In two meetings this season, Oakland held Southern Utah to an average of just 0.898 points per possession, significantly below the Thunderbirds' conference average of 1.056. Oakland used this advantage to win both games by double digits, even after shooting just 39% in the contest a week ago. The match in Cedar City, then, was marked by a solid defensive effort by both teams. Though we are able to understand team defensive efficiency fairly well from box score data, there has never been a sure-fire way of doing the same for individuals. However, a Defensive Score Sheet, introduced by Dean Oliver in his seminal book Basketball On Paper, can help fill this gap.
The Defensive Score Sheet is basically a way of tabulating what a player does on the defensive end of the court. The recorder marks down each time a player allowed a field goal, forced a miss, committed a foul leading to a miss or make, or forced a turnover. To see which players were most effective in that defensive meeting a week ago, I created one of these sheets after I watched a replay of the game. Assigning credit and blame for defensive stops or lack thereof is a fairly subjective matter, but for the time being let's assume my results are more or less consistent with reality. To see what this looks like, let's go to Will Hudson's line (click to enlarge)
Hudson was very engaged on the defensive end of the court. Southern Utah rarely takes three-pointers (and is in fact last in the nation in percentage of shots taken from beyond the arc) and often goes to its plethora of big men for scoring opportunities. As a result, Hudson faced a lot of scoring possessions - and he did fairly well in denying them points. Now the next stage of the analysis utilized by Oliver is much more complex. It involves a series of detailed calculations that include everything from these raw numbers to items like defensive field goal percentage and rebounding percentage. I first learned about this through the work of David Hess who has been doing this for Kansas all season long. For a brief introduction into some of the terms, you can check out Hess' outline here. I've read the work of Hess and Oliver's chapter on individual defensive ratings many times over, and a lot of it is still over my head. But after working through the calculations a few times, I feel comfortable enough posting the results. Please note any errors are my own.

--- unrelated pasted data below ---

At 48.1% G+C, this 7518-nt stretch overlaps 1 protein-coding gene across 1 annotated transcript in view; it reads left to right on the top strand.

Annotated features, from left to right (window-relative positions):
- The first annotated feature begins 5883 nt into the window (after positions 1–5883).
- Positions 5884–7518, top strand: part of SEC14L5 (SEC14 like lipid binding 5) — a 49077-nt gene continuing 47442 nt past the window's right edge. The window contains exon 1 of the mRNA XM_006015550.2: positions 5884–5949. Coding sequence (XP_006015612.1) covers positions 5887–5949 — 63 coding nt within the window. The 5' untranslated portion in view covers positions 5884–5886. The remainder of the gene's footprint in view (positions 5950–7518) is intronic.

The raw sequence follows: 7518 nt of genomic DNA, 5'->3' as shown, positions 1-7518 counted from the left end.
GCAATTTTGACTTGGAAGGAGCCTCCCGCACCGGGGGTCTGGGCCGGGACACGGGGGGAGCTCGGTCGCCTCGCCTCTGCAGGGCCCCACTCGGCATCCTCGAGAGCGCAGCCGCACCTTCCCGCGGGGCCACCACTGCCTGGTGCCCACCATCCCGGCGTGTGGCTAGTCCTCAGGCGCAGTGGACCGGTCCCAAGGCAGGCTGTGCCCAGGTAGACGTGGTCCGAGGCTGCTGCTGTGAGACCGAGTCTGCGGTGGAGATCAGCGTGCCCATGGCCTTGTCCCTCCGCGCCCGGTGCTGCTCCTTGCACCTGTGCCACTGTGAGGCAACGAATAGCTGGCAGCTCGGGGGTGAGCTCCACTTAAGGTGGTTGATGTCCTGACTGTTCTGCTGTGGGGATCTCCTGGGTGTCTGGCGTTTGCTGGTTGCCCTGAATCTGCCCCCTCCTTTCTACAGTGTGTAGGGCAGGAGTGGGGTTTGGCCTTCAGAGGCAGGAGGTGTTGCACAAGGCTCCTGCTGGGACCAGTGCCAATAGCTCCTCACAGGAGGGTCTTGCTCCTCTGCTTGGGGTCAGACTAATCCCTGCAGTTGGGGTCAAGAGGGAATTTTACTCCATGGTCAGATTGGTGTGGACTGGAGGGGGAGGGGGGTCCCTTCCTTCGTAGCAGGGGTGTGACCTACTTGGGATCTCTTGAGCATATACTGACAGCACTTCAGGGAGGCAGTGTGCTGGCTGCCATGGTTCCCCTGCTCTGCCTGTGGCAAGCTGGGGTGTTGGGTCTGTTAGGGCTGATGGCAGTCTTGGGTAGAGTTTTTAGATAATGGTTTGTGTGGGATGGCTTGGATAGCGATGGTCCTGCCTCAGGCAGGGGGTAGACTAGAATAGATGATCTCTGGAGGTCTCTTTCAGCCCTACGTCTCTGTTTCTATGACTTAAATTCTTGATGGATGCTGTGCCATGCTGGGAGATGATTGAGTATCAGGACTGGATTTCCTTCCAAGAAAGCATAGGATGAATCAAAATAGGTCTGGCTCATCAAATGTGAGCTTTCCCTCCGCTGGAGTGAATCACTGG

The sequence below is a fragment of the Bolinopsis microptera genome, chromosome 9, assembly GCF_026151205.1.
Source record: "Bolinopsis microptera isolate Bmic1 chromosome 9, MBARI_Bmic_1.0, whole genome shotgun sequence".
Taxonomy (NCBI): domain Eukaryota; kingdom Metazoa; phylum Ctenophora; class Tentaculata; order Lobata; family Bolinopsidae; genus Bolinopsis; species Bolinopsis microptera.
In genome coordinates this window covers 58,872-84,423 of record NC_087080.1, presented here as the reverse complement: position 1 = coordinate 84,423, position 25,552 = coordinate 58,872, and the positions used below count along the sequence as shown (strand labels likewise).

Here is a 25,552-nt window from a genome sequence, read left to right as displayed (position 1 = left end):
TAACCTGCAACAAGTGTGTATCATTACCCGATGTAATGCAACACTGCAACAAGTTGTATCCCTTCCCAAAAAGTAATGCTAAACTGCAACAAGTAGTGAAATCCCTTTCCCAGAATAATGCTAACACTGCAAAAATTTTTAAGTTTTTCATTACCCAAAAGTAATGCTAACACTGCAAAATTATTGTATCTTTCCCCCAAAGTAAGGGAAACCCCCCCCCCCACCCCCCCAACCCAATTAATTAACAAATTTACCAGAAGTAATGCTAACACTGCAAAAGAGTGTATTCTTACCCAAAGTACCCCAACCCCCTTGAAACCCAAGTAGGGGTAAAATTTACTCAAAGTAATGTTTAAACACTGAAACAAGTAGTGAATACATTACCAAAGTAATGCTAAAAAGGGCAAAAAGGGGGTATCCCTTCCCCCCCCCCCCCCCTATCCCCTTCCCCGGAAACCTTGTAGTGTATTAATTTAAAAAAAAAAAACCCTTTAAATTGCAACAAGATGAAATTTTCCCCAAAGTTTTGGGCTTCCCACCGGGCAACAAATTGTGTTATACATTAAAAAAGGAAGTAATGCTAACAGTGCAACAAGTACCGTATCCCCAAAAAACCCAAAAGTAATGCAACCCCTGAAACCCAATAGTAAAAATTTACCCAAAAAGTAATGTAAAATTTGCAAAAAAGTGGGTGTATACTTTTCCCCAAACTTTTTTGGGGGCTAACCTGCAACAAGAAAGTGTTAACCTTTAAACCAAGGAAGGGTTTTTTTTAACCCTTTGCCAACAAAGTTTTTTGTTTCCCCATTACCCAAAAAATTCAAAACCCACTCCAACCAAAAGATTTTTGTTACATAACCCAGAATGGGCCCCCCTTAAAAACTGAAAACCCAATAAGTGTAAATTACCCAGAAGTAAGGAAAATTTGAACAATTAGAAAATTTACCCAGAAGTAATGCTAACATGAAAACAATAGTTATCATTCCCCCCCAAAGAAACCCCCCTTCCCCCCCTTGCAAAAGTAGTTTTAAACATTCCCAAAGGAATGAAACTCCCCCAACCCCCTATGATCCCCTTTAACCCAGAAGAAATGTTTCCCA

(I also have to give special thanks to J. Leverenz of the Kentucky blog A Sea Of Blue. He has been doing the Defensive Score Sheets for UK this season and was kind enough to pass along some of his tools and tips for this project. While the tables might appear nice and orderly, a lot of work goes into making these, so many thanks to him for helping make it a bit easier.)
I'm leaving a bit out of the tables for now, but these three columns represent well the areas from which we can draw some conclusions. Thoughts on the Oakland side:
- The lower the defensive rating, the better. Larry Wright comes out with the best defensive rating from this game. He managed to stop 84% of plays against him while he was in the game whether by forcing a miss, a turnover, or grabbing a defensive board. Drew Valentine, who had four steals in this game, also comes out with a stellar defensive rating despite the fact that he only accounted for 10% of team defensive possessions while he was in the game. Either Southern Utah didn't try to attack him, or he did a great job of denying his player a shot attempt (which then wouldn't register on this chart).